The summer I turned twenty-six, I stopped taking pictures. This wasn’t just out of character—this was abnegation of character, so foundational was my belief in a photographic clenched fist around the past. I have always been a writer, but I’ve never been a competent diarist; until that summer, I had measured out my life with photo sleeves.
Then I stopped. And, because this was 2004, no one much noticed. This was before Facebook and Snapchat, before better living through Instagram filters, happiness as #humblebrag. It was before digital backups and the cloud, and because I was the kind of person who planned ahead for what I would rescue first from my apartment in a fire, I gave my photo albums—material and irreplaceable—pride of place by the door.
This was 2004, the year my best friend died, and I stopped taking pictures of the world because it was a world she was no longer in.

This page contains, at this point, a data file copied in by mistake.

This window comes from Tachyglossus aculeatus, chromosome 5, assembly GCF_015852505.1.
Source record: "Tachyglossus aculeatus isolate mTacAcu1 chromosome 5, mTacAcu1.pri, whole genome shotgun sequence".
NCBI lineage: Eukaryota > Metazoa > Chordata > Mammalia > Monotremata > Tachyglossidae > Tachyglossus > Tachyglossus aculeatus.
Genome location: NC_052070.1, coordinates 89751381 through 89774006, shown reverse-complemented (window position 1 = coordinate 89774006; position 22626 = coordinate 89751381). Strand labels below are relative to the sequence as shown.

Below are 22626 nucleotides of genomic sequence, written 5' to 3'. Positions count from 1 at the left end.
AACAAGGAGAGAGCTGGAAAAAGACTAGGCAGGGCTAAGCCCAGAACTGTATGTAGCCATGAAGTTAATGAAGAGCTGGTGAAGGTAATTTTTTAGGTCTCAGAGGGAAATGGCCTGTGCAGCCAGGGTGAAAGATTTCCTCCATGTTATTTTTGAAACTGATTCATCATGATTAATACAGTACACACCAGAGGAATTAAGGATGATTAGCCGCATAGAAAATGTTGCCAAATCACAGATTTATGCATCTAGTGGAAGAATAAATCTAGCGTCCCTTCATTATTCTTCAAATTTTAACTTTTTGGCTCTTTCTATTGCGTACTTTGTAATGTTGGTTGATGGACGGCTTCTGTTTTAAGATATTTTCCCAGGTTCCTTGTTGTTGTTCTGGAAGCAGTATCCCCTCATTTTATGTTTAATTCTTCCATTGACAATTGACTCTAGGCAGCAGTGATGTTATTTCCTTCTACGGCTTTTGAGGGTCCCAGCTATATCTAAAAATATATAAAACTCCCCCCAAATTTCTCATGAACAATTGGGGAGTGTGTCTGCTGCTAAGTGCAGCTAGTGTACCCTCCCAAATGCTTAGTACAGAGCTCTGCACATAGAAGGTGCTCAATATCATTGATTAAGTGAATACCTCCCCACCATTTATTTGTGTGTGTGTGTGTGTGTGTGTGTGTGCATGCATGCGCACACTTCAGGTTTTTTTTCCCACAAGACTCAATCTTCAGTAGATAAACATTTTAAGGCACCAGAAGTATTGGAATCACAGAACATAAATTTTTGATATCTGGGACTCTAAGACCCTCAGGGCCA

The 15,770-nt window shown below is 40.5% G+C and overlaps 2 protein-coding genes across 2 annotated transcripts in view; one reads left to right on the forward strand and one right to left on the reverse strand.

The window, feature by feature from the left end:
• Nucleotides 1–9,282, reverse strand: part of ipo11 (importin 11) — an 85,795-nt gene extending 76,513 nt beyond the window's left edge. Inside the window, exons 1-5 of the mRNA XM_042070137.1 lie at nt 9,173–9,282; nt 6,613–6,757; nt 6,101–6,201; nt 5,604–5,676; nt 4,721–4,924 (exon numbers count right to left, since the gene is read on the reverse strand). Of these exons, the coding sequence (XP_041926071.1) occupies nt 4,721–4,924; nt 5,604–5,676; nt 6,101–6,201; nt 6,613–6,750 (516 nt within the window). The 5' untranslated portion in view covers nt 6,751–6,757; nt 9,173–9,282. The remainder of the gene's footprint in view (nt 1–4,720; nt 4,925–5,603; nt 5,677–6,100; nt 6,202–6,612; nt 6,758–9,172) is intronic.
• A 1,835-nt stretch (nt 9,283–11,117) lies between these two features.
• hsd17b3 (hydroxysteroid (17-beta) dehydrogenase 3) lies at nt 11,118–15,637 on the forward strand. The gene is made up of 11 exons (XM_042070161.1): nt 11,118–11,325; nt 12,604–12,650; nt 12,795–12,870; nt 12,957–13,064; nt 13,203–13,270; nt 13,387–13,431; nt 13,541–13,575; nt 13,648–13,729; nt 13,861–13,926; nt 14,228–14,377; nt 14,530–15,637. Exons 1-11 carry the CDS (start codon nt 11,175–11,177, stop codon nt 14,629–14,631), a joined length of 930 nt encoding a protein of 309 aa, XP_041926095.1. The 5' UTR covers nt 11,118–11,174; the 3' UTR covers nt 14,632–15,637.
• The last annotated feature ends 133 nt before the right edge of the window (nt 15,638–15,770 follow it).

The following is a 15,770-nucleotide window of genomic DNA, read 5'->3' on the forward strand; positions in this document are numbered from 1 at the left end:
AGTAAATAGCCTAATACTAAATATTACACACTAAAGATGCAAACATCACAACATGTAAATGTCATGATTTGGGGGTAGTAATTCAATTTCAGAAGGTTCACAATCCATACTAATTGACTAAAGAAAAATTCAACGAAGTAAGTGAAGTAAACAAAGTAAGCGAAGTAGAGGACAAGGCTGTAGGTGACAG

Susan Sontag reminds us in On Photography that all photos are memento mori, a means to an impossible end; the very attempt to fend off entropy is admission of defeat. I didn’t want a record of life going on after my best friend’s death. I wanted the world before to live forever and the world after to have the decency to cease. If recording the world made it more real, I thought, then maybe refusal to record could make it evanesce.
Isn’t this, as they say, the way we live now? Pics, or it didn’t happen.
My boycott didn’t work. I Rip Van Winkle’d my way through the dawn of the digital-camera age, through Flickr and Picasa and Twitpic and Instagram, only to wake up one day to my iPhone’s megapixel geotagging insta-share magic and give in. I took pictures. I took them without quite knowing why; I took them because I could. I didn’t print them, didn’t curate them, didn’t think of them again—certainly didn’t add them to the shelf of albums that had become my holy relics. I didn’t know what I was supposed to do with them, other than continuously, indiscriminately, compulsively, take them—and because I’d spent so long in willful oblivion, it took me a while to figure out no one else knew, either.